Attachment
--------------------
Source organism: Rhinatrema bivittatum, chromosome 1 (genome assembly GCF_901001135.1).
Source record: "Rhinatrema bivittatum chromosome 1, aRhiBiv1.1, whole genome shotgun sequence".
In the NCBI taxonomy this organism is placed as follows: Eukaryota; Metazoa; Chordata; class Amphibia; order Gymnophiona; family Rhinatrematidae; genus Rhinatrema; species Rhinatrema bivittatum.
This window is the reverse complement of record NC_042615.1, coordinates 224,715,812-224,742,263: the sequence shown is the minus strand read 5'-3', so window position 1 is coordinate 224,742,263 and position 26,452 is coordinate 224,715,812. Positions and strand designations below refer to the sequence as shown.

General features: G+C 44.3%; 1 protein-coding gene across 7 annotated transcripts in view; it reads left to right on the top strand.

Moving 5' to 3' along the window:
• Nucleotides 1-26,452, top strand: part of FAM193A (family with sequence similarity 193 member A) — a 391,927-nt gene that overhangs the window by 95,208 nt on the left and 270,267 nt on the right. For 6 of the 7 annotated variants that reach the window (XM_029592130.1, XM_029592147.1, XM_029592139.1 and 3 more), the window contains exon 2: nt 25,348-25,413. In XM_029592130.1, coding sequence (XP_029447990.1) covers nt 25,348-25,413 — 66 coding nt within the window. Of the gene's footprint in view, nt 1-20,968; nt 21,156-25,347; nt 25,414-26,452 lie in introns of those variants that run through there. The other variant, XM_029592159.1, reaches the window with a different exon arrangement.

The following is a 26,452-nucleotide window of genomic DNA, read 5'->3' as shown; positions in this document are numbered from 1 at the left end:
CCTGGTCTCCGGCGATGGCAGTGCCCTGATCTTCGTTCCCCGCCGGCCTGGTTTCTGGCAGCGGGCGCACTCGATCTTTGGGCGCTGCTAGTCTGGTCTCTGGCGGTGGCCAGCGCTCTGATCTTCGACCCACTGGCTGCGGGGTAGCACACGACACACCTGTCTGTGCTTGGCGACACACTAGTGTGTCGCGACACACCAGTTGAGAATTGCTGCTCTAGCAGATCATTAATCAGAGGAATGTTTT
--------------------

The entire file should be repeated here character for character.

Source organism: Rhinatrema bivittatum, chromosome 1 (genome assembly GCF_901001135.1).
Source record: "Rhinatrema bivittatum chromosome 1, aRhiBiv1.1, whole genome shotgun sequence".
In the NCBI taxonomy this organism is placed as follows: Eukaryota; Metazoa; Chordata; class Amphibia; order Gymnophiona; family Rhinatrematidae; genus Rhinatrema; species Rhinatrema bivittatum.
This window is the reverse complement of record NC_042615.1, coordinates 224,715,812-224,742,263: the sequence shown is the minus strand read 5'-3', so window position 1 is coordinate 224,742,263 and position 26,452 is coordinate 224,715,812. Positions and strand designations below refer to the sequence as shown.

General features: G+C 44.3%; 1 protein-coding gene across 7 annotated transcripts in view; it reads left to right on the top strand.

Moving 5' to 3' along the window:
• Nucleotides 1-26,452, top strand: part of FAM193A (family with sequence similarity 193 member A) — a 391,927-nt gene that overhangs the window by 95,208 nt on the left and 270,267 nt on the right. For 6 of the 7 annotated variants that reach the window (XM_029592130.1, XM_029592147.1, XM_029592139.1 and 3 more), the window contains exon 2: nt 25,348-25,413. In XM_029592130.1, coding sequence (XP_029447990.1) covers nt 25,348-25,413 — 66 coding nt within the window. Of the gene's footprint in view, nt 1-20,968; nt 21,156-25,347; nt 25,414-26,452 lie in introns of those variants that run through there. The other variant, XM_029592159.1, reaches the window with a different exon arrangement.

The following is a 26,452-nucleotide window of genomic DNA, read 5'->3' as shown; positions in this document are numbered from 1 at the left end:
CCTGGTCTCCGGCGATGGCAGTGCCCTGATCTTCGTTCCCCGCCGGCCTGGTTTCTGGCAGCGGGCGCACTCGATCTTTGGGCGCTGCTAGTCTGGTCTCTGGCGGTGGCCAGCGCTCTGATCTTCGACCCACTGGCTGCGGGGTAGCACACGACACACCTGTCTGTGCTTGGCGACACACTAGTGTGTCGCGACACACCAGTTGAGAATTGCTGCTCTAGCAGATCATTAATCAGAGGAATGTTTT